Sunday, October 23, 2005

2005 Xterra World Championship

Makena, Maui

Beach on race morning

Getting There
So here I am at the Xterra World Championship, this is the top of the mountain for the racing I devoted a big portion of my life for the past 2 years. There is a great feeling in the air the whole weekend leading up to the race. Sure, we’re Maui which is probably the most beautiful place in the world, with an incredible magic of it’s own, but you could just feel it the excitement.

I register and say hello to some old friends. Just in front of me is Peter Reid, 3 time Ironman world champion, cleaning off his bike from a ride on the practice course. Up in the lobby Olivier Marceau, Melanie McQuaid and countless other professionals at the top of their sport are milling about. There are camera crews roving the grounds and groups of people are busy setting things up for the race tomorrow. By far, the largest production I have seen yet…and, deserving or not, I am an actual competitor. Nearly all of the athletes here have qualified for this race in one way or another, but I missed by 3 minutes in Richmond. An at large bid brings me to Hawaii and now I’m starting to feel like I might not belong at this race.

I head out to pre-ride the course; it offers a small tasting of what is in store for us, lots of climbing, loose rocky descents, volcanic silt wafting in the air, lots of climbing, and lots of climbing. I manage ok and my legs feel great, I get in 2 laps and feel confident that I can handle this infamous course. The rocky parts are pretty similar to some local trails and they are much wider which can leave some extra room for error. I lower my tire pressure to account for the deep sand pits and to help cushion the rocks.

On race day I get to transition early to see that the expected brutal sun of the day seems to be replaced with an overcast sky. Angry seas greet the racers as we head down to the beach for the 1.5k swim. These angry seas are softened a bit with a rainbow that appears on the horizon. Seeing as I’m not the best swimmer, I take this as the island’s mana telling me that everything will be fine.

Swim start with obligatory Hawai'i rainbow

The Kahuna blasts the cannon and over 500 athletes race for the water. I am on the inside track to the buoy and fully expect to be pounded. As I get closer to the turn there is still relatively clear water ahead of me and room to get into a rhythm. This could be because a majority of the field is already head of me, hahaha. I only got my goggles kicked off once (salt water in the eye stings like a mother) and made it back to shore only moderately disoriented. I feel like the vast majority of the swim field is ahead of me, but it looks like there is quite a bit behind me too. I figure I’m middle of the pack, great considering the competition.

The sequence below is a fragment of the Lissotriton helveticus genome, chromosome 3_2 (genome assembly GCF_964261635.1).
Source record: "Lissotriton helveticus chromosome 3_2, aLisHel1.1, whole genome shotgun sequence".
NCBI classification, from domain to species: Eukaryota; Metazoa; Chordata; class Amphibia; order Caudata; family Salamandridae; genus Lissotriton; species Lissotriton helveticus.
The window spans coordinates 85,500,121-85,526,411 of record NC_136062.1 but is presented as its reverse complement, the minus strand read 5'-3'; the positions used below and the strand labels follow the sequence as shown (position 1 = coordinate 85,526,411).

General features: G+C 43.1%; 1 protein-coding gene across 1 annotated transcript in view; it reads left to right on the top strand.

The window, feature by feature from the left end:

The second lap goes incredibly smooth and I did not make any ground, but I did not lose any either. I get out of the water staring up at the 10,000 foot volcano, Haleakala, that lies ahead and I can only hope I make it off of Madam Pele’s former playground in one piece. I blast through transition, blowing a kiss to Stacey and head out.

Out onto the road to the trail head and I’m surrounded by people. Lots of folks towards the back of the pack and as we start making our way up the volcano I begin picking my way back through the field. My legs feel great today on the bike so I keep a pretty aggressive pace. The run has always been my strong suit, so I figure I can go pretty hard and my legs will survive enough for a decent run.

After about the 160th consecutive hill, I see the trail still rising. It did this continuously over the first hour or so the bike. I pass Kate Major (Ironman superstar) and a few friends and am feeling great so I keep the fast pace. I pass a ton more people and hope for at least a decent run but my back and legs are starting to hurt a lot, I focus on drinking and spinning easy gears but the going is tough.

The downhills were no piece of cake either. Between loose lava rocks and deep silt it’s hard to keep the bike on the trail and it requires just as much energy as the climbs, so there is no rest. The descent is incredibly super fast and sketchy. If anyone gets in front of you, the volcanic silt billows up to make a smoke screen. So you can’t see the trail in front of you AND you are going 20-30 miles per hour praying for no surprises.